New Mexico not having a representative in Washington to look after the interest of the country, the people resolved to send an agent there for that purpose. A movement to this effect was put on foot in May, 1849, which resulted in Hugh N. Smith, Esq., being sent to the federal capital to watch over the affairs of the Territory, his expenses being borne by an association of private individuals. This movement begat an opposition on the part of certain gentlemen, who coveted the position for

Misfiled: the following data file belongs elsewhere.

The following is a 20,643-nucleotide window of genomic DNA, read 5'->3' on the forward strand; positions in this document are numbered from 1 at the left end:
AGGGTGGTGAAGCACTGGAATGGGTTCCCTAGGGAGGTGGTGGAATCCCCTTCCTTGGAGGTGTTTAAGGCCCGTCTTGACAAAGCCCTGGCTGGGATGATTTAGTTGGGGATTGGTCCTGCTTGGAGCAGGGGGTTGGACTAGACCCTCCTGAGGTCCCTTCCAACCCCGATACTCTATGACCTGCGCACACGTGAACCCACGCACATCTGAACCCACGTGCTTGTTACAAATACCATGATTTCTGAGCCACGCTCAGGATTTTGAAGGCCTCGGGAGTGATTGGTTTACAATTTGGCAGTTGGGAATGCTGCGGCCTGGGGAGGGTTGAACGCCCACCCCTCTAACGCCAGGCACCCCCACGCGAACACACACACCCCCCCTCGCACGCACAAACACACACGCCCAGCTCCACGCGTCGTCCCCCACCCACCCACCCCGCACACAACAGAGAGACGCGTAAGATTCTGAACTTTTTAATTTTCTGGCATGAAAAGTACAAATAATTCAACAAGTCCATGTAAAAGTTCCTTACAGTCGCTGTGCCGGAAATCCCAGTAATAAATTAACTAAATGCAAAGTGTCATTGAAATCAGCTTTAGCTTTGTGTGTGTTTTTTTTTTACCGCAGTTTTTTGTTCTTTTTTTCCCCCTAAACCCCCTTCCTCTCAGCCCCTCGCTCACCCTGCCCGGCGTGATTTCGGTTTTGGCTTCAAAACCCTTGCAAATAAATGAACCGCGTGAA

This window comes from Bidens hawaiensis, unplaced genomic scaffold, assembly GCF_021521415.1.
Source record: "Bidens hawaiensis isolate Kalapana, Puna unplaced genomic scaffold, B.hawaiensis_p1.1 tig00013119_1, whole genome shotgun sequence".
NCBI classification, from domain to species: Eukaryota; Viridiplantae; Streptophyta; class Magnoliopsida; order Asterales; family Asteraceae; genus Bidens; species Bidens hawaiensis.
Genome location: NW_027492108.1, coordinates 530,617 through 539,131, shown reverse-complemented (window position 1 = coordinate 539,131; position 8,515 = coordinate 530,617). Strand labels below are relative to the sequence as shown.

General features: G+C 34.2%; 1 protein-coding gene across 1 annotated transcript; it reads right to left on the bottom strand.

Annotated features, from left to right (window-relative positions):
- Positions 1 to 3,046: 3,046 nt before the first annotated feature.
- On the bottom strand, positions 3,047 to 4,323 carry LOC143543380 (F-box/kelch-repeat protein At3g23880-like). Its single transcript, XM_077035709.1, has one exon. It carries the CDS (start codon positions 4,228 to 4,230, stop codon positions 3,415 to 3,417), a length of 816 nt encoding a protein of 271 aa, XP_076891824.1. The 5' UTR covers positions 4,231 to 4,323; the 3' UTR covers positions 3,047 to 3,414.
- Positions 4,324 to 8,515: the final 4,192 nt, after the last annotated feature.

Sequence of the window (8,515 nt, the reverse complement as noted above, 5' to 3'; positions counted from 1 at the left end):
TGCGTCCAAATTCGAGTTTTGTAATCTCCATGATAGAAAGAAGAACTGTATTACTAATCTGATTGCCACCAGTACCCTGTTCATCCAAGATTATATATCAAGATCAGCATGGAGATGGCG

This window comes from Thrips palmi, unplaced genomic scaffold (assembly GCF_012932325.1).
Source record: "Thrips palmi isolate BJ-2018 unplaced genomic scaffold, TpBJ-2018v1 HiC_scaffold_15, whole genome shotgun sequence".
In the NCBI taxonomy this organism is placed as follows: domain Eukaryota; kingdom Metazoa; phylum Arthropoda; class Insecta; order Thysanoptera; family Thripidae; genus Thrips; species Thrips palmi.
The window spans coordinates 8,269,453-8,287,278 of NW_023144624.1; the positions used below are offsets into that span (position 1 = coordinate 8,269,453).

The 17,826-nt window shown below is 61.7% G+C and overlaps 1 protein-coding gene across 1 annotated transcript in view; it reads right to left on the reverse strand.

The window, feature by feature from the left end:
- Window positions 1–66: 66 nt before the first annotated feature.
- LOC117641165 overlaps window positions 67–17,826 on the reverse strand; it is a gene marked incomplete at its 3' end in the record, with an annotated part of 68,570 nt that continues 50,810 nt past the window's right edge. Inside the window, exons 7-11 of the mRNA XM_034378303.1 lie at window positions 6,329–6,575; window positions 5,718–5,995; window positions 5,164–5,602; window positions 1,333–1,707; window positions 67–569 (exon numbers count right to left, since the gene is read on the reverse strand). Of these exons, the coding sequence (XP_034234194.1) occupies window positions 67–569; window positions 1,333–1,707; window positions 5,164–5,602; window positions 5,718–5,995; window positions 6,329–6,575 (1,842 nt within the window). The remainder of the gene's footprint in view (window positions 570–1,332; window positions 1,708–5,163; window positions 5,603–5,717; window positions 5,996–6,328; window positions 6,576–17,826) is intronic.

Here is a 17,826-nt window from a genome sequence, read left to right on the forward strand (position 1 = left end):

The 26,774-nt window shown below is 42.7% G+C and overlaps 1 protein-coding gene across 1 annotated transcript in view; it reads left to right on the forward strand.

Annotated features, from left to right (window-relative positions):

In the mean time the country became greatly agitated as to the terms upon which California and New Mexico should be admitted into the Union, the slavery question having been thrown in as a bone of contention. Texas also began to assert her claim anew to all that part of New Mexico east of the Rio del Norte; and to carry out this purpose, that state sent Spruce M. Baird, Esq., under the appointment of judge, into the Territory, to erect all that portion of the country into the county of Santa Fé, and to extend the jurisdiction of the laws of Texas over it. The people of New Mexico being averse to Texas rule, they disregarded this assumed jurisdiction, and refused obedience thereto; and the mission of Mr. Baird being barren of consequences, he returned again to Texas. Early in the spring of 1850, Texas sent a commissioner, Robert S. Neighbors, Esq., into New Mexico, with instructions to divide the country east of the Rio del Norte into several counties of that state, and to hold elections in them for county officers. Upon the mission